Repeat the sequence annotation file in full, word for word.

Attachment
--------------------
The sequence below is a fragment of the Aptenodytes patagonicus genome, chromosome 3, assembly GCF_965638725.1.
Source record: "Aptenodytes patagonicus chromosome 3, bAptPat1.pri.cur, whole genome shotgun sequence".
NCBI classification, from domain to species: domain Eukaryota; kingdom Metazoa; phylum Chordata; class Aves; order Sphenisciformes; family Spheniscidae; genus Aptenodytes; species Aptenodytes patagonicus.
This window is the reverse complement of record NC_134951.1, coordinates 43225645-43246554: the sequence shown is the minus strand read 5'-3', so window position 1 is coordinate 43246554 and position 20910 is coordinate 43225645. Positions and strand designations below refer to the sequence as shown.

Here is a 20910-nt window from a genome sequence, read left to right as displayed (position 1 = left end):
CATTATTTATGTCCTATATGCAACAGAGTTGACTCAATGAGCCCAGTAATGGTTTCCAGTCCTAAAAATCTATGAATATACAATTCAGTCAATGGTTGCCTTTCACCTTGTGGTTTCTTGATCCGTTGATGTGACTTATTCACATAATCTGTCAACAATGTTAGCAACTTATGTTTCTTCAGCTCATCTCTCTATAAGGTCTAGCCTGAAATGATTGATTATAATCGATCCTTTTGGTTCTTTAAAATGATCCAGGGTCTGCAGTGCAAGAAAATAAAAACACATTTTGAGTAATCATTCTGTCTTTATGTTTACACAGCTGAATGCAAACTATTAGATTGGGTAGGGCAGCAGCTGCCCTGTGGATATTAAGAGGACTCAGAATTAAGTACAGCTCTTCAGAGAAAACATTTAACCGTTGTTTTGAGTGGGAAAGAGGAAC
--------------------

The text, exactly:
The sequence below is a fragment of the Aptenodytes patagonicus genome, chromosome 3, assembly GCF_965638725.1.
Source record: "Aptenodytes patagonicus chromosome 3, bAptPat1.pri.cur, whole genome shotgun sequence".
NCBI classification, from domain to species: domain Eukaryota; kingdom Metazoa; phylum Chordata; class Aves; order Sphenisciformes; family Spheniscidae; genus Aptenodytes; species Aptenodytes patagonicus.
This window is the reverse complement of record NC_134951.1, coordinates 43225645-43246554: the sequence shown is the minus strand read 5'-3', so window position 1 is coordinate 43246554 and position 20910 is coordinate 43225645. Positions and strand designations below refer to the sequence as shown.

Here is a 20910-nt window from a genome sequence, read left to right as displayed (position 1 = left end):
CATTATTTATGTCCTATATGCAACAGAGTTGACTCAATGAGCCCAGTAATGGTTTCCAGTCCTAAAAATCTATGAATATACAATTCAGTCAATGGTTGCCTTTCACCTTGTGGTTTCTTGATCCGTTGATGTGACTTATTCACATAATCTGTCAACAATGTTAGCAACTTATGTTTCTTCAGCTCATCTCTCTATAAGGTCTAGCCTGAAATGATTGATTATAATCGATCCTTTTGGTTCTTTAAAATGATCCAGGGTCTGCAGTGCAAGAAAATAAAAACACATTTTGAGTAATCATTCTGTCTTTATGTTTACACAGCTGAATGCAAACTATTAGATTGGGTAGGGCAGCAGCTGCCCTGTGGATATTAAGAGGACTCAGAATTAAGTACAGCTCTTCAGAGAAAACATTTAACCGTTGTTTTGAGTGGGAAAGAGGAAC